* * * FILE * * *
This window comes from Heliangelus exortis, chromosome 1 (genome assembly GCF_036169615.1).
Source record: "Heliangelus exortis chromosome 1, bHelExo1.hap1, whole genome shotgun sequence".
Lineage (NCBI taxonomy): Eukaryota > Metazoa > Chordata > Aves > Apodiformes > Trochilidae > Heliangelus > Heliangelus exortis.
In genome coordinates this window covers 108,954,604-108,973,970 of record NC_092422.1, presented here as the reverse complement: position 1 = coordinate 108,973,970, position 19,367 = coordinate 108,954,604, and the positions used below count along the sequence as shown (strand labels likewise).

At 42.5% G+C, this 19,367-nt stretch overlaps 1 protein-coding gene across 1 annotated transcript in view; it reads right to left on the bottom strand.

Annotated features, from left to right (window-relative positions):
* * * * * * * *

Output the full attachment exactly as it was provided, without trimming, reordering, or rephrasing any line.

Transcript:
This window comes from Heliangelus exortis, chromosome 1 (genome assembly GCF_036169615.1).
Source record: "Heliangelus exortis chromosome 1, bHelExo1.hap1, whole genome shotgun sequence".
Lineage (NCBI taxonomy): Eukaryota > Metazoa > Chordata > Aves > Apodiformes > Trochilidae > Heliangelus > Heliangelus exortis.
In genome coordinates this window covers 108,954,604-108,973,970 of record NC_092422.1, presented here as the reverse complement: position 1 = coordinate 108,973,970, position 19,367 = coordinate 108,954,604, and the positions used below count along the sequence as shown (strand labels likewise).

At 42.5% G+C, this 19,367-nt stretch overlaps 1 protein-coding gene across 1 annotated transcript in view; it reads right to left on the bottom strand.

Annotated features, from left to right (window-relative positions):